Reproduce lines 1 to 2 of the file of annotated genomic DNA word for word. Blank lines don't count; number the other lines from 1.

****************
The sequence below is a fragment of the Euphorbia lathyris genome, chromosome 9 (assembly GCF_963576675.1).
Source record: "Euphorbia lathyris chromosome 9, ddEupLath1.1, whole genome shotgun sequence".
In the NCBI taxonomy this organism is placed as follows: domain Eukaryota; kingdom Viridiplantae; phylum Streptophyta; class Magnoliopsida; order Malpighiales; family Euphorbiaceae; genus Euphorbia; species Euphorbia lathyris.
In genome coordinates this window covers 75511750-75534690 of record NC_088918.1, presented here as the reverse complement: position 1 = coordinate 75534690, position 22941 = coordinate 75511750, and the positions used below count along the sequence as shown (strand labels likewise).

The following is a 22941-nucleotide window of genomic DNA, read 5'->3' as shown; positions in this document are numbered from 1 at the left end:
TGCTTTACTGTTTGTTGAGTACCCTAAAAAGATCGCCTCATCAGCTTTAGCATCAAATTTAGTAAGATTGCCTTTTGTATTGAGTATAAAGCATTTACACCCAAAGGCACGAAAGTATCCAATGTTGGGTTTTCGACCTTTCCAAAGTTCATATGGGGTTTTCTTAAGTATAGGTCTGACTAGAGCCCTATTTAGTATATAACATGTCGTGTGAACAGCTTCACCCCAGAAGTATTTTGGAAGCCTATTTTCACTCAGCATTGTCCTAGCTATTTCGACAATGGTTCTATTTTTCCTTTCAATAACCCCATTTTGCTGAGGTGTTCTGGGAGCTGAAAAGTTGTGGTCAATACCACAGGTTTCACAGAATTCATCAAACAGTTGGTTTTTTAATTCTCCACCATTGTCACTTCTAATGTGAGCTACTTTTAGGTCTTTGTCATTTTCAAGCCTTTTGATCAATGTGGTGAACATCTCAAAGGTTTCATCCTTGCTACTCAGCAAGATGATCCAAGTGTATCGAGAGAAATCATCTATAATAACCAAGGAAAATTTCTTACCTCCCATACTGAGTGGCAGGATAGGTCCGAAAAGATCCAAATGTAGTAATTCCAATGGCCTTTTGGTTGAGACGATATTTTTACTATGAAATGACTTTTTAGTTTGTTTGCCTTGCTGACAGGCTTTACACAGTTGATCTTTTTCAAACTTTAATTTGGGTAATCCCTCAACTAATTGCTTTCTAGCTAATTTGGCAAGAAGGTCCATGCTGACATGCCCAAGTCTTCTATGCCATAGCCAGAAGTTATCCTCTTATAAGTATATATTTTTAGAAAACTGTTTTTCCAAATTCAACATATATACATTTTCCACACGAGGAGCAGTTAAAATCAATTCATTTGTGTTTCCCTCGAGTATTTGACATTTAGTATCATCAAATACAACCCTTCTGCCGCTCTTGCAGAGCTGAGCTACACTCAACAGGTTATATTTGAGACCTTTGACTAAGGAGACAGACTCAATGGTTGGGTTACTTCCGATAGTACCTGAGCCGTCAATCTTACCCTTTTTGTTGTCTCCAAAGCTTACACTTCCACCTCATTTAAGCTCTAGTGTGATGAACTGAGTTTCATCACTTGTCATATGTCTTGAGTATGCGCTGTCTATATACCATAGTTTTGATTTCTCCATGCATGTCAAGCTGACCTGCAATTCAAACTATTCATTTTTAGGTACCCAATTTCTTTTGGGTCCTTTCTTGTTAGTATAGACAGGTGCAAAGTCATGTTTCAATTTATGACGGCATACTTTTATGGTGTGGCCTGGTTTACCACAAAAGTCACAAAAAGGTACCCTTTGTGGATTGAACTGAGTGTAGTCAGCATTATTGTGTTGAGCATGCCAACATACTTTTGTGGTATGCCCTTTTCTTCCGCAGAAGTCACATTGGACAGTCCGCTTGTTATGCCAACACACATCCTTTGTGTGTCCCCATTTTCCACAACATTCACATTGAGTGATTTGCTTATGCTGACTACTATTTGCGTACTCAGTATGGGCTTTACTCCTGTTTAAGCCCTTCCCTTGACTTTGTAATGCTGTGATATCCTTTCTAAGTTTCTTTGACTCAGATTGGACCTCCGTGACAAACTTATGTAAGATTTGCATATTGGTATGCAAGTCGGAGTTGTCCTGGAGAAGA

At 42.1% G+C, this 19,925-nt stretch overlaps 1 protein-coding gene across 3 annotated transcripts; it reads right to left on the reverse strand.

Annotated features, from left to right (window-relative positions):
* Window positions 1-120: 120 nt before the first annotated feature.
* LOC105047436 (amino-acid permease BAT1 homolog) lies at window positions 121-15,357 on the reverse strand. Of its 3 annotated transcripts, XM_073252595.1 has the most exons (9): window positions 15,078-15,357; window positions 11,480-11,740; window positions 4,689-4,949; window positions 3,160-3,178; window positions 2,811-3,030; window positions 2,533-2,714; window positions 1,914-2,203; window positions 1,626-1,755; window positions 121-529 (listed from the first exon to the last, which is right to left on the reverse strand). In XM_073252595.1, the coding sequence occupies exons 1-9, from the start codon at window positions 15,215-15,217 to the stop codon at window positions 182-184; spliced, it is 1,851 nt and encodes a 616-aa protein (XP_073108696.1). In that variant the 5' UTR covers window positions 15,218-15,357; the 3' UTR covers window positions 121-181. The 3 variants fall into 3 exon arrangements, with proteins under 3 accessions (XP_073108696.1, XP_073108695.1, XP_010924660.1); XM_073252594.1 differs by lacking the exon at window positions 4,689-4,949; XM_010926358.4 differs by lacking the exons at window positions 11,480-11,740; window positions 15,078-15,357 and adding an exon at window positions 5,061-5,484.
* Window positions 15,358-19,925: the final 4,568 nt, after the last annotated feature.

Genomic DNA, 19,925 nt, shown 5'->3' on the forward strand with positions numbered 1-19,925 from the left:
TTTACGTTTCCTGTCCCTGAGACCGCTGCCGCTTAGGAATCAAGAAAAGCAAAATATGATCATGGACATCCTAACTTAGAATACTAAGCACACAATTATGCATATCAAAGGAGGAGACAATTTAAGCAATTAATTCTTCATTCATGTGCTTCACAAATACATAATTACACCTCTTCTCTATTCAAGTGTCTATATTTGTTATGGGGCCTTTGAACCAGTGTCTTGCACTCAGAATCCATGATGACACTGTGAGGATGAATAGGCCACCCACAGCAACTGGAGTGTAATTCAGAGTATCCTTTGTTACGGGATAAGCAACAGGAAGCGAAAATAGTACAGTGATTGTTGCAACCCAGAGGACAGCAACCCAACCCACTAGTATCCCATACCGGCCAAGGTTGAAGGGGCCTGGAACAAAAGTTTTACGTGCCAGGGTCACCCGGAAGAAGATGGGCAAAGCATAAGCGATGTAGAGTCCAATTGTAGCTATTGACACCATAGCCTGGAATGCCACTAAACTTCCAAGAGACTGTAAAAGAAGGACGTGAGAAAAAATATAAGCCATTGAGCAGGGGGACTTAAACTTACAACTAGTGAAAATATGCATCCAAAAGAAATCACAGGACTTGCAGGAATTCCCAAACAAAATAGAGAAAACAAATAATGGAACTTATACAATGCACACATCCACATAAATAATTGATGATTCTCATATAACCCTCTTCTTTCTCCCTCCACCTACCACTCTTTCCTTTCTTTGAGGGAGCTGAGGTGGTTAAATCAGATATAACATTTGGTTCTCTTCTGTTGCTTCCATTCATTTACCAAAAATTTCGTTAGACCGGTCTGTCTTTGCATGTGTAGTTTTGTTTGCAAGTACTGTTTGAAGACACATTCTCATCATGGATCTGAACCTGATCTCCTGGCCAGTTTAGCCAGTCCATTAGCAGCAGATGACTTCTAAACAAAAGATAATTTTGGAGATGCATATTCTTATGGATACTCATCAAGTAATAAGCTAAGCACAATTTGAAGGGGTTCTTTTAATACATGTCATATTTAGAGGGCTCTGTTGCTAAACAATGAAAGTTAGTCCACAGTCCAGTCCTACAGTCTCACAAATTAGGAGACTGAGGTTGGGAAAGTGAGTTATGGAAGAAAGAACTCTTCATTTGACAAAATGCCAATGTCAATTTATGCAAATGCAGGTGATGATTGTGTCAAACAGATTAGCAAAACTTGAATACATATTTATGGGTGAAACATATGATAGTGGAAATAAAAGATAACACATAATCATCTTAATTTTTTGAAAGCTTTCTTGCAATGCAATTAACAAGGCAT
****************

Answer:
The sequence below is a fragment of the Euphorbia lathyris genome, chromosome 9 (assembly GCF_963576675.1).
Source record: "Euphorbia lathyris chromosome 9, ddEupLath1.1, whole genome shotgun sequence".